When I went to OSHA, the employee did not give me any type of reference number, or write one in the space provided on the complaint form, nor did she inform me at that time that mold is not OSHA’S jurisdiction, which is what I was told when I went to check on the status of the complaint. Neither, did the employee inform me of laws governing discrimination. I was also told – it not being OSHA’S jurisdiction – the complaint was referred to the Department of Health. It was like pulling teeth to get an answer as to what office at the DOH it was referred to. Needless to say I could not inquire about the possible disposition of the complaint, not knowing where to inquire.

    I made a complaint to the EEOC, Jan. 2004, and the Hawaii Civil Rights Commission, Apr 2004, both of which were dismissed without any investigation, each agency sat back and waited for the submission of the company’s response. Incidentally, I was contacted by the director of the EEOC, asking me if I wanted to proceed, after I was shown a copy of the company’s response, which I don’t believe is proper. I now see in the EEOC’s and the HCRC’s own publications, matters such as mine that were investigated and even adjudicated. During the HCRC’s lack of investigation, I only heard from them at the intake and when I received their letter of dismissal.

    I furnished the EEOC and the HCRC with names of co-workers who said they would speak for me. They were not interviewed. I was informed by an investigator at the EEOC that no one visited the site. There was a similar situation here with UPS, where an employee was fired for doing less egregious acts than his co-workers, which I believe is the case here. I saw co-workers break company equipment, cuss freely, ask for sexual favors, and bring children and friends to the work site. Throughout this experience I have been told by these agencies’ staff and lawyers, literally or in effect, “there is no smoking gun here”. This is only due to there being no investiga
    tion. In the least, there is a pattern that should compel any thinking person to ask questions.

    Subsequent to this, my work was sabotaged on more than one occasion, and reports to management only resulted in them twisting the situation in attempts to placate me and set me up for these spurious accusations by my co-workers. Each complaint of mine was a matter of my erroneous “interpretation”, as stated by management, while my co-workers complaints were valid descriptions of my “misconduct”. As a result of the accusations, I was suspended, without pay, pending an investigation for, I kid you not, a co-worker accusing me of harassing her by clapping my hands and signing “Pink Cadillac”, and another saying, I was teasing her when I asked her to say my name and that of the manager, to see if I could distinguish the two.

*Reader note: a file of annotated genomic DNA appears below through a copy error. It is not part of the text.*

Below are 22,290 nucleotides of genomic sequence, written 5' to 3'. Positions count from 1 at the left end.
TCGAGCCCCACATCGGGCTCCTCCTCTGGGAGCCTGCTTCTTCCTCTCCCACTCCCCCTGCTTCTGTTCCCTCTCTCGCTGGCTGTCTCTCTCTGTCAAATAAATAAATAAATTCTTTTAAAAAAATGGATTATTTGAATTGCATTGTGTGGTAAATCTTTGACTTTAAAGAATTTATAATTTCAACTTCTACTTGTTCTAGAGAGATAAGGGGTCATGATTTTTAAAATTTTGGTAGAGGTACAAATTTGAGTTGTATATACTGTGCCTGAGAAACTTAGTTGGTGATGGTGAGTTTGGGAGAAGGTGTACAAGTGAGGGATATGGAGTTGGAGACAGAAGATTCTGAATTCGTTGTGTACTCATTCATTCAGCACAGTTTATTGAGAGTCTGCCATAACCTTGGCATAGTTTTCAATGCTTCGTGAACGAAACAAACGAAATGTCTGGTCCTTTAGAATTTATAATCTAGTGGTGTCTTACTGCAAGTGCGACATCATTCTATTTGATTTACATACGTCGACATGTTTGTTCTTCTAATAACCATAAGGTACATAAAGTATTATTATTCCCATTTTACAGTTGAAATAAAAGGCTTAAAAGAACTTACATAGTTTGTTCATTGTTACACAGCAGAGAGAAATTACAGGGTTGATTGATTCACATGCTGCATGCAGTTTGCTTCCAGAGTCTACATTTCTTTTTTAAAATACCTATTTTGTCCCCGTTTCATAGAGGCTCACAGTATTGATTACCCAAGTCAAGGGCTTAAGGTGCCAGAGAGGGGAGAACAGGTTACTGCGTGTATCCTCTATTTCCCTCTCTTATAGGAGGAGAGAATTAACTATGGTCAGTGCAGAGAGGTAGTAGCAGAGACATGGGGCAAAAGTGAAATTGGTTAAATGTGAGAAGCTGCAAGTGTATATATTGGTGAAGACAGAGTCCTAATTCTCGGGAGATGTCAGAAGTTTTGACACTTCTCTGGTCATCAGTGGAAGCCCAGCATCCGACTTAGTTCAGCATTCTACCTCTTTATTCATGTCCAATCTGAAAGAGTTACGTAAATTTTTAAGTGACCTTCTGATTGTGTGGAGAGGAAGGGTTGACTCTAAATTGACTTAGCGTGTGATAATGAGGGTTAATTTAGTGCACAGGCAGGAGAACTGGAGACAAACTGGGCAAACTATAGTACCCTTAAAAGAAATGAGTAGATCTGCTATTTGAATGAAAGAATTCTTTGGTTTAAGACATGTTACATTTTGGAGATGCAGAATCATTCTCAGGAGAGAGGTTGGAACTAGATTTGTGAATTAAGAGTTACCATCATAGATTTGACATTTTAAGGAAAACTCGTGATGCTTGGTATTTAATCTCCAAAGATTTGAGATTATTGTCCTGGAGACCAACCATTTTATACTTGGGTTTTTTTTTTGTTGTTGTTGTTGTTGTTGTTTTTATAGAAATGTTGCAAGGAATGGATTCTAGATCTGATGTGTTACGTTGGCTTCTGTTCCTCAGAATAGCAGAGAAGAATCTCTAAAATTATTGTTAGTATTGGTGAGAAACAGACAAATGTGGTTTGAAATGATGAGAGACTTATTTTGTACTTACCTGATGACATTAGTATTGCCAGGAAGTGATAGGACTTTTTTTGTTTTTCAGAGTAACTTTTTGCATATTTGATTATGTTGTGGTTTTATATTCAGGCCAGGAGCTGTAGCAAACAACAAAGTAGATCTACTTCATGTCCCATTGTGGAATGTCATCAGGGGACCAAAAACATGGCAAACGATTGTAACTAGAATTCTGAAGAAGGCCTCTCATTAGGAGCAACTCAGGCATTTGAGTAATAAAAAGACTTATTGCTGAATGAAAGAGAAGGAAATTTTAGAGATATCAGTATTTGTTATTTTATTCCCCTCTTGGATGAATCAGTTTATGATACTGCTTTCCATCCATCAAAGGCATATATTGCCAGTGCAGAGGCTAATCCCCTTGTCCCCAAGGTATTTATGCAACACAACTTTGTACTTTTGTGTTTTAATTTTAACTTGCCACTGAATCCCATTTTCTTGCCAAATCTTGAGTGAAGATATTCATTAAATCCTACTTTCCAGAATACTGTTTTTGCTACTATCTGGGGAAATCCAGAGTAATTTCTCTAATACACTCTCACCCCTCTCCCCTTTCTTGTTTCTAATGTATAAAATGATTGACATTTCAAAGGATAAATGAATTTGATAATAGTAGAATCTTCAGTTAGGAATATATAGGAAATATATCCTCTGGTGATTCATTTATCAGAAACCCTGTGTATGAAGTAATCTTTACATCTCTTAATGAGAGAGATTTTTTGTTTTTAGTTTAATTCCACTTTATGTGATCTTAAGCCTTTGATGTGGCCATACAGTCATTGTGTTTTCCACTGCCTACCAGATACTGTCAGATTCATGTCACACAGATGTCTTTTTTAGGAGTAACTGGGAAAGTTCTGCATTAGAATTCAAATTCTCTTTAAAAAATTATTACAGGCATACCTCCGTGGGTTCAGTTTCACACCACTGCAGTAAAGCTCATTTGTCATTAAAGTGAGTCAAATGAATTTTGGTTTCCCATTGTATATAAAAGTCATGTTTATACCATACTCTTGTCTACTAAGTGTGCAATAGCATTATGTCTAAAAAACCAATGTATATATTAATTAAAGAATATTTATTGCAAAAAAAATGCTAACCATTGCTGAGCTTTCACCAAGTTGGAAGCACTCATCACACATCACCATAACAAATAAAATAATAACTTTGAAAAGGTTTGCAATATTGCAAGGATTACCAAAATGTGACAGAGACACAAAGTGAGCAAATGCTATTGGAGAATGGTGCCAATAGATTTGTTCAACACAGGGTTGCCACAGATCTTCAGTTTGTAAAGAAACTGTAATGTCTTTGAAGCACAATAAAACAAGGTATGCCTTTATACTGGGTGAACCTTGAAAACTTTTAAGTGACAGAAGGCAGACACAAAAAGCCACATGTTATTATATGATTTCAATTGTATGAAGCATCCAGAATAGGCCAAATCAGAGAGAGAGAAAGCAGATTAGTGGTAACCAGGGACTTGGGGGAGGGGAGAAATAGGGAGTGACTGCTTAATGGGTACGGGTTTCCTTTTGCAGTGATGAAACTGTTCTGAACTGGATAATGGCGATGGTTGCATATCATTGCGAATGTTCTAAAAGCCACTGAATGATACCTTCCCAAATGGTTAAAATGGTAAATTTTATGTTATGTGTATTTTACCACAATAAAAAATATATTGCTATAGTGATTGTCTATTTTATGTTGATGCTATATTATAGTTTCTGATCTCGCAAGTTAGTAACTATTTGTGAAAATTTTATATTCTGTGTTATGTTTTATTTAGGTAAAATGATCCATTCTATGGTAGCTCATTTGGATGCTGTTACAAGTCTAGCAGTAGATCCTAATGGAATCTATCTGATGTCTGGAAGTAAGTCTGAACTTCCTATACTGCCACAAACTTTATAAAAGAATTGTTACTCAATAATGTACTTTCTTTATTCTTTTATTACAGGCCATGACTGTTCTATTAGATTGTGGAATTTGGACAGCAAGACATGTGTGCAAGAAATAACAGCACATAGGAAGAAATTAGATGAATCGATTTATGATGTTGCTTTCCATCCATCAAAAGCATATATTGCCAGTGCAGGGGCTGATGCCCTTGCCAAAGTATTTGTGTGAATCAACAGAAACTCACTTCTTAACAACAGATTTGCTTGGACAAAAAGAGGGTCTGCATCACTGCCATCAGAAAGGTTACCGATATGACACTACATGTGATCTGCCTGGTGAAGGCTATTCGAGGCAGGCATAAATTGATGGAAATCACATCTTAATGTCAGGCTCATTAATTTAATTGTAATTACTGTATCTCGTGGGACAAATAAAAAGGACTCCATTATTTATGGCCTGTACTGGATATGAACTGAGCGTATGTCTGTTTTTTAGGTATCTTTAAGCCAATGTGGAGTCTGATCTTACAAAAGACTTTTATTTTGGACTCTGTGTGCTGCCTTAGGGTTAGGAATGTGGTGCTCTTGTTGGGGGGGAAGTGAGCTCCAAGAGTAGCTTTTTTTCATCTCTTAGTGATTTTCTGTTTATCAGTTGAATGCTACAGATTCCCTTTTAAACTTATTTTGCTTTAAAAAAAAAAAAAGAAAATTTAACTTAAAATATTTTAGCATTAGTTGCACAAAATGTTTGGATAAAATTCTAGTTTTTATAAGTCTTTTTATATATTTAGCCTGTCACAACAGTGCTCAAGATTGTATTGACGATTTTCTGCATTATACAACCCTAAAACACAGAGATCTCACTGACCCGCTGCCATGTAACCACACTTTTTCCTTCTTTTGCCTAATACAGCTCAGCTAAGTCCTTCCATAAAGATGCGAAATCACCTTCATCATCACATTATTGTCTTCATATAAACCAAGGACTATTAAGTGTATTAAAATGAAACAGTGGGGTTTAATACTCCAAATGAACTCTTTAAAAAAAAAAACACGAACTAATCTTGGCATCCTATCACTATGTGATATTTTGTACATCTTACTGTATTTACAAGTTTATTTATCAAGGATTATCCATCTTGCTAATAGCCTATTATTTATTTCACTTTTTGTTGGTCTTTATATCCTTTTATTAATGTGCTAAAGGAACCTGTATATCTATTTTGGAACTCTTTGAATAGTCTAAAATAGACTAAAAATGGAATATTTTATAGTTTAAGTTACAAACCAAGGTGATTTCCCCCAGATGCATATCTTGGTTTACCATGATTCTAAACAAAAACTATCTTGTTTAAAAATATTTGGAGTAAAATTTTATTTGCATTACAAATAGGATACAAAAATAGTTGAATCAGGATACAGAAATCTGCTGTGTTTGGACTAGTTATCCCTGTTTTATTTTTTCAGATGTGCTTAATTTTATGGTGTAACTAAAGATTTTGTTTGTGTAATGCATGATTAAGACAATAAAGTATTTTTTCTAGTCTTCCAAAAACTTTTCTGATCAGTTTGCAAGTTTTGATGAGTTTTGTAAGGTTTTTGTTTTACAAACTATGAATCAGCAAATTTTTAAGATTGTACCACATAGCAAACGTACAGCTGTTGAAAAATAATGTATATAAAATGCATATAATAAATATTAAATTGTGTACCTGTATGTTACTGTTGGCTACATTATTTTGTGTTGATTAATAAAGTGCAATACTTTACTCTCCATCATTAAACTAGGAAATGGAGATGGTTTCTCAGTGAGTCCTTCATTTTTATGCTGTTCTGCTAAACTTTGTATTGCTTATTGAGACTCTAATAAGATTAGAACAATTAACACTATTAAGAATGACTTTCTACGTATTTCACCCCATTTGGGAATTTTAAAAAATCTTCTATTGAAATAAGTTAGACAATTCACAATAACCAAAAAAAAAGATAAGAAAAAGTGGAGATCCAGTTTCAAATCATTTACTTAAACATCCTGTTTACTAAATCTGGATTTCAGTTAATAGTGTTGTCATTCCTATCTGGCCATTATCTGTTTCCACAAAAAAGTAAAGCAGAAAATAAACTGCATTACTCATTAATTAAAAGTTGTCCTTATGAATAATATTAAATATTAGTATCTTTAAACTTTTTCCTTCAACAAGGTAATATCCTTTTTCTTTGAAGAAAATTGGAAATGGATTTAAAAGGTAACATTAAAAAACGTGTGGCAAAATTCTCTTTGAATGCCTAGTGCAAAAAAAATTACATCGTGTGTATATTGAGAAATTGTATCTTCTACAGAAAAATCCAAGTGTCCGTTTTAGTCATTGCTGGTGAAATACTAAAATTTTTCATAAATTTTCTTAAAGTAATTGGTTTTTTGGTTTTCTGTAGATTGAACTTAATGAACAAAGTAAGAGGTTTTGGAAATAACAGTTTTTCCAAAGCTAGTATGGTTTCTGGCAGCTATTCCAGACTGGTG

I was terminated in May 2004, two weeks after the dismissal of the EEOC complaint that was not investigated, and a day after informing management that I overheard a co-worker saying to the one that accused me of harassing her by singing, “we’re going to show him the power of p—-. I was denied unemployment insurance, June 2004, with a fact-finding interview done over the telephone that was not reviewed or signed by me, as it should have been before it was made part of the official record and used at my future appeal. The subsequent appeal Aug. 2004 was biased, prejudiced, and contained perjured statements by the witnesses for my former employer. I am now told that the recording of the hearing does not exist because it was transcribed.

    I have initiated a suit in federal court, Jan. 2005 that I can not pursue, due to the lack of time and funds necessary for an undertaking such as this, and the skill I do not have in these matters. I have all but given up searching for representation, believing word has gotten to many legal ears on the island and no one wants to go against the state that has all but coddled and cuddled business here.

    I have contacted the ACLU, and given them much information, but they seem more interested in writing briefs for exotic entertainers, arrested for doing lap dances. First they tell me they cannot help unless the matter involves a government agency, then they tell me they can if a decision is against me, then they tell me they do not have the manpower and time. Each of the criteria, I met at the time I contacted them.

    Coincidentally, I find a lawyer, Roger Fonseca, at the firm representing my former employer, is the national representative for the Hawaii chapter of the ACLU, and their staff also have a few names that are the same as those associated with Hawaii real estate. They cannot help, but they can accept my information.

    I have tried to interest many, many lawyers and firms by email, letters and personal visits, to no avail. I have had a lawyer in San Francisco who participated in a well known case here try to find someone without success. This situation has been surrounded by complicity, cronyism, and bias.

    I have written to the DOJ, only to have my information shuffled from one agency to another, including the Department of the Interior, and finally coming full circle to the Hawaii Department of Labor. I do not think this was coincidence. At the HCRC, there is a commission member with the same name as the owners of my former employer’s business, one Coral Wong Pietsch.

    Mrs. Pietsch is a general in the U.S. Army Reserve, and an attorney, a very powerful position with ties to D.C., I’m sure. It has long been my suspicion that this may have played a roll in the lack of effort on the part of officials that has attended this matter. Each party’s history I research has some relation to another, be it professional, academic, and even familial.